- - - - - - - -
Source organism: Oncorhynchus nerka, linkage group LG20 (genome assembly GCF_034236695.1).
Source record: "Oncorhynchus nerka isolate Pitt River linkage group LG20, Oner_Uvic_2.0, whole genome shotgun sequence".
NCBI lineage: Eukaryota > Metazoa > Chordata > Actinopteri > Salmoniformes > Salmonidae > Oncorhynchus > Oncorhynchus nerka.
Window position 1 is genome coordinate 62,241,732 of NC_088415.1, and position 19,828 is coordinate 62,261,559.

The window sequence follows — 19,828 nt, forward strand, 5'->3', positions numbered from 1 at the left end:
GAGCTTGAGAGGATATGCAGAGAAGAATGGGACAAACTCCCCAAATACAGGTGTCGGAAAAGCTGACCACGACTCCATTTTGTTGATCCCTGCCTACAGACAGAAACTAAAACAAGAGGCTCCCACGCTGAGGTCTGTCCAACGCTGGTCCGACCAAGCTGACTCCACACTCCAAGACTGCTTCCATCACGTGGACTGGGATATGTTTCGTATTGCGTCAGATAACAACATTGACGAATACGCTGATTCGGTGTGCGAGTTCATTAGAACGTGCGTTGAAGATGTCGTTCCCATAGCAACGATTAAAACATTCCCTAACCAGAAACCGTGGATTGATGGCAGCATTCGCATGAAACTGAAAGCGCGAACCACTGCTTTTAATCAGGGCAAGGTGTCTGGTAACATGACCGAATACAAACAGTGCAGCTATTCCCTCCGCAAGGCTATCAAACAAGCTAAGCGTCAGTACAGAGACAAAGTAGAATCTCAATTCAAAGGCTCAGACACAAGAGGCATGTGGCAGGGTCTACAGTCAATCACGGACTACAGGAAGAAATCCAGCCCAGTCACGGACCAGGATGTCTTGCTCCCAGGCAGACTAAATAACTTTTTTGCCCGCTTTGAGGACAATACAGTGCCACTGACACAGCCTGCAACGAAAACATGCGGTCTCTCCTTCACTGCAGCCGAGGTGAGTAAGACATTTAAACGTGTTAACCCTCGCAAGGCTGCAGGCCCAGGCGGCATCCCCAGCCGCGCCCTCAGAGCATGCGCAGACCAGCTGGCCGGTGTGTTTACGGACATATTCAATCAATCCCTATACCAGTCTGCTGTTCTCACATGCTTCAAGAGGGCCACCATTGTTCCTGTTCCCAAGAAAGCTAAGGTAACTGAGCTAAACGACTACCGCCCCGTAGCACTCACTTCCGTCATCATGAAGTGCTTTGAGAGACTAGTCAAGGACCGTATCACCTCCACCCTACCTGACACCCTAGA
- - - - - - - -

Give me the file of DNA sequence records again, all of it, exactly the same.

Source organism: Oncorhynchus nerka, linkage group LG20 (genome assembly GCF_034236695.1).
Source record: "Oncorhynchus nerka isolate Pitt River linkage group LG20, Oner_Uvic_2.0, whole genome shotgun sequence".
NCBI lineage: Eukaryota > Metazoa > Chordata > Actinopteri > Salmoniformes > Salmonidae > Oncorhynchus > Oncorhynchus nerka.
Window position 1 is genome coordinate 62,241,732 of NC_088415.1, and position 19,828 is coordinate 62,261,559.

The window sequence follows — 19,828 nt, forward strand, 5'->3', positions numbered from 1 at the left end:
GAGCTTGAGAGGATATGCAGAGAAGAATGGGACAAACTCCCCAAATACAGGTGTCGGAAAAGCTGACCACGACTCCATTTTGTTGATCCCTGCCTACAGACAGAAACTAAAACAAGAGGCTCCCACGCTGAGGTCTGTCCAACGCTGGTCCGACCAAGCTGACTCCACACTCCAAGACTGCTTCCATCACGTGGACTGGGATATGTTTCGTATTGCGTCAGATAACAACATTGACGAATACGCTGATTCGGTGTGCGAGTTCATTAGAACGTGCGTTGAAGATGTCGTTCCCATAGCAACGATTAAAACATTCCCTAACCAGAAACCGTGGATTGATGGCAGCATTCGCATGAAACTGAAAGCGCGAACCACTGCTTTTAATCAGGGCAAGGTGTCTGGTAACATGACCGAATACAAACAGTGCAGCTATTCCCTCCGCAAGGCTATCAAACAAGCTAAGCGTCAGTACAGAGACAAAGTAGAATCTCAATTCAAAGGCTCAGACACAAGAGGCATGTGGCAGGGTCTACAGTCAATCACGGACTACAGGAAGAAATCCAGCCCAGTCACGGACCAGGATGTCTTGCTCCCAGGCAGACTAAATAACTTTTTTGCCCGCTTTGAGGACAATACAGTGCCACTGACACAGCCTGCAACGAAAACATGCGGTCTCTCCTTCACTGCAGCCGAGGTGAGTAAGACATTTAAACGTGTTAACCCTCGCAAGGCTGCAGGCCCAGGCGGCATCCCCAGCCGCGCCCTCAGAGCATGCGCAGACCAGCTGGCCGGTGTGTTTACGGACATATTCAATCAATCCCTATACCAGTCTGCTGTTCTCACATGCTTCAAGAGGGCCACCATTGTTCCTGTTCCCAAGAAAGCTAAGGTAACTGAGCTAAACGACTACCGCCCCGTAGCACTCACTTCCGTCATCATGAAGTGCTTTGAGAGACTAGTCAAGGACCGTATCACCTCCACCCTACCTGACACCCTAGA